In an era when fa­mous mod­els tend to be om­nipresent, Daria Wer­bowy re­mains elu­sive, pre­fer­ring to es­cape to the wild coast of Ire­land to sail or surf in free­dom. Yet, as an in­de­pen­dent-minded fem­i­nist, she is more in de­mand than ever be­fore. By Avril Mair

Harper’s Bazaar (Malaysia) - - Contents - Pho­tographed by Nico Bus­tos. Styled by Mi­randa Al­mond.

Daria. Dar­rrri ... ah. Her name says it all: a per­fect purr of a girl. Was there ever a beauty like this? So care­less of her ge­netic gift, so re­sis­tant to celebrity, so re­luc­tant to em­brace suc­cess, so com­fort­able in her own skin. Fem­i­nist, artist, tomboy, ad­ven­turer: this 32-year-old Cana­dian-Ukrainian may still be one of the world’s top mod­els —an am­bas­sador for Lancôme since 2005 and the face of their rev­o­lu­tion­ary new sk­in­care range Én­ergie de Vie, a star of cat­walk and cam­paigns, now styling and pho­tograph­ing her own ad shoots for se­lect fash­ion brands—but she’s also an ex­plorer, a free spirit, a rest­less soul. “I have al­ways been a seeker,” she says. “I’ve al­ways been look­ing for some­thing. When my ca­reer got good, I was like, ‘Is that it?’ Your dreams have come true, you can’t buy any­thing else to make you happy, so then you think: what else is there? There has to be more. Af­ter you’re ma­te­ri­ally suc­cess­ful and se­cure, you start try­ing to fig­ure out what it’s about. But all that re­ally mat­ters is that you’re do­ing want you want to be do­ing.”

She ar­rives late to our shoot in a Barcelona stu­dio, tanned and lean, tat­tooed with tal­is­manic sym­bols (in­clud­ing two an­chors to com­mem­o­rate sail­ing across the At­lantic with her fa­ther), tot­ing a ny­lon ruck­sack, ca­su­ally dressed in jeans and a hoodie with a bruised lip and un­brushed hair, but com­pelling and sen­su­ous none­the­less; a charis­matic force, for­mi­da­bly phys­i­cal at 5’11”, unashamedly vo­cal, com­pletely ir­re­sistible. If Daria Wer­bowy is do­ing any­thing, it’s ex­actly what she wants—even be­ing here with a hang­over, hav­ing stayed up most of the night be­fore to drink beer and watch Madonna per­form live. She throws her­self into the day with com­mit­ment and a calm en­ergy—as you think she must with the rest of her life— col­lab­o­ra­tive, laid-back, but fo­cused, check­ing the pho­tog­ra­pher’s dig­i­tal mon­i­tor to see if her an­gles could be im­proved, yet oth­er­wise not much both­ered by van­ity. “I lose con­text of what I look like in pictures,” she says at one point. “I feel to­tally de­tached. The per­son in them is com­pletely for­eign to me. It’s very strange.” She moves un­self­con­sciously to the mu­sic that plays in the back­ground (a mix of reg­gae, re­laxed house, and soft ’70s rock; her choice). Her armpits are un­shaven, her fin­gers raw from sea salt. It only adds to the con­sid­er­able al­lure.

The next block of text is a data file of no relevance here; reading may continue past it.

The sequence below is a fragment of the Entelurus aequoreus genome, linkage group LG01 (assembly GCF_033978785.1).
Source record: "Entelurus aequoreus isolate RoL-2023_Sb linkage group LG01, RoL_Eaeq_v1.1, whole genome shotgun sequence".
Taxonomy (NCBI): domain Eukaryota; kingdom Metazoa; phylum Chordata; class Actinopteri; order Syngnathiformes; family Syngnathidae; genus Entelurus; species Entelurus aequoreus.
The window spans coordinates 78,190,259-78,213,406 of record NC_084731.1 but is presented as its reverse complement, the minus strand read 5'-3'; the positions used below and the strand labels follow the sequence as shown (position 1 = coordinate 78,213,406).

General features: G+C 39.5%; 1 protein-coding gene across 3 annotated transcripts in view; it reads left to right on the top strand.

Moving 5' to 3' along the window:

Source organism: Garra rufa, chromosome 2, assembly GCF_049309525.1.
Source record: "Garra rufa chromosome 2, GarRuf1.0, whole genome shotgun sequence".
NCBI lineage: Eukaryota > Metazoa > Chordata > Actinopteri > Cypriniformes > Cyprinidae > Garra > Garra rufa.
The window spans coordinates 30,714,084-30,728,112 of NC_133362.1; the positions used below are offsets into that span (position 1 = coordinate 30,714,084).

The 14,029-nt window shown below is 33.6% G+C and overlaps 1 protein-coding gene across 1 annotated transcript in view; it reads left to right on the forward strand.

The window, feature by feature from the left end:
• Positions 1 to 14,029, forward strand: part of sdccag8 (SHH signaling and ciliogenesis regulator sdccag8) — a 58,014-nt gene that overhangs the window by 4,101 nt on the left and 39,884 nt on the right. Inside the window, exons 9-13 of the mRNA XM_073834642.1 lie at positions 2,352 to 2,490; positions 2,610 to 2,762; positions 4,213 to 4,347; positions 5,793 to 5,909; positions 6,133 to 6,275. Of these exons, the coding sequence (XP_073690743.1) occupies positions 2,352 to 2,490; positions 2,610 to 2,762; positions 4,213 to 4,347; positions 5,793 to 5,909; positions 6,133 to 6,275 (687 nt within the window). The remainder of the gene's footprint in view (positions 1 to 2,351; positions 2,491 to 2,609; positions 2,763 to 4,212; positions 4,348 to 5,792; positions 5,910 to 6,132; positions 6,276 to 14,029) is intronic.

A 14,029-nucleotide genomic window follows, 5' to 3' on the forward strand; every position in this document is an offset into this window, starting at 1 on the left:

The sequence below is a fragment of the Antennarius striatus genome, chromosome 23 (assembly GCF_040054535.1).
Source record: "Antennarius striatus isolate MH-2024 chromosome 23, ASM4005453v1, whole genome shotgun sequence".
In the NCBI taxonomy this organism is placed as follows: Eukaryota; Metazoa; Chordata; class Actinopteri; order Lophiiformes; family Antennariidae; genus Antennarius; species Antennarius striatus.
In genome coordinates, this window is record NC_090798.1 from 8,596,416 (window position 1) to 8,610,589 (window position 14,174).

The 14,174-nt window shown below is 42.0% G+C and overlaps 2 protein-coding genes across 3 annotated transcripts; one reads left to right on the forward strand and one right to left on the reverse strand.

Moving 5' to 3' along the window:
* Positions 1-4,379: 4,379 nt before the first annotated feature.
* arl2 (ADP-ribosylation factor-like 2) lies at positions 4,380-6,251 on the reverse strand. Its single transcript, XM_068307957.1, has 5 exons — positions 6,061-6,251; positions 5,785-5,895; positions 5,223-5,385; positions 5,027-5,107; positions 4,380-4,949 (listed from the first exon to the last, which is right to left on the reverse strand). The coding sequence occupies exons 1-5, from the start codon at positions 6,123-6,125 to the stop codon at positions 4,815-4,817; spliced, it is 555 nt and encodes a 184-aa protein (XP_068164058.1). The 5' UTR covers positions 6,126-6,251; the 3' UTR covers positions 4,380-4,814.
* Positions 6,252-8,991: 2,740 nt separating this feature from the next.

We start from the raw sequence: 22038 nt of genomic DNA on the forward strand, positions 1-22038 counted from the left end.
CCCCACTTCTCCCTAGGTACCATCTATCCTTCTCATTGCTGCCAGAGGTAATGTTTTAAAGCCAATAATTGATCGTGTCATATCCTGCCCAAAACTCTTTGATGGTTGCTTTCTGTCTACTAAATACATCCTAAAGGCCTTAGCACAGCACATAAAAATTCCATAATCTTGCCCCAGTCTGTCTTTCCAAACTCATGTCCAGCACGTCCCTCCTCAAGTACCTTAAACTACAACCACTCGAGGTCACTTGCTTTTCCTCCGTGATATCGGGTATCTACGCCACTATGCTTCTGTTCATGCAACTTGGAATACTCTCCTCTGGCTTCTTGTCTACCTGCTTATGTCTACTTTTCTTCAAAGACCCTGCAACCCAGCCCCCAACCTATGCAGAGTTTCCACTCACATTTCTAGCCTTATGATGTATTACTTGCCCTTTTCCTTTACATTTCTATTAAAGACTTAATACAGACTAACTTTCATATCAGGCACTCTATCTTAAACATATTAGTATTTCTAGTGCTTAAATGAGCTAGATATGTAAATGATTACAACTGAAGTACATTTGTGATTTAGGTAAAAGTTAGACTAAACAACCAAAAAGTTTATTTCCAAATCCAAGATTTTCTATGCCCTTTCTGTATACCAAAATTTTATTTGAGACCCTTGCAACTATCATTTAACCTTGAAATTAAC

This is the thing about Daria: she does ev­ery­thing on her own terms. Cat­a­pulted to star­dom in 2003 thanks to a Prada show and Steven Meisel cam­paign, hit­ting the Forbes rich list shortly af­ter­wards, still hold­ing the record for open­ing and clos­ing the most shows in one sea­son, she sud­denly left the in­dus­try in 2008, without fan­fare or farewell. “I was com­fort­able with be­ing a model for so long,” she says. “I didn’t un­der­stand why I was do­ing it, be­cause it didn’t make me feel good. I had ev­ery­thing I could want but I was still in­se­cure. Phys­i­cally and men­tally, I couldn’t han­dle it any­more.” She laughs, arches one of those iconic eye­brows. “I’m fine now. I am su­per happy to be alive and to be able to ex­pe­ri­ence life. That wasn’t al­ways the case. I think it’s some­thing that comes with age.”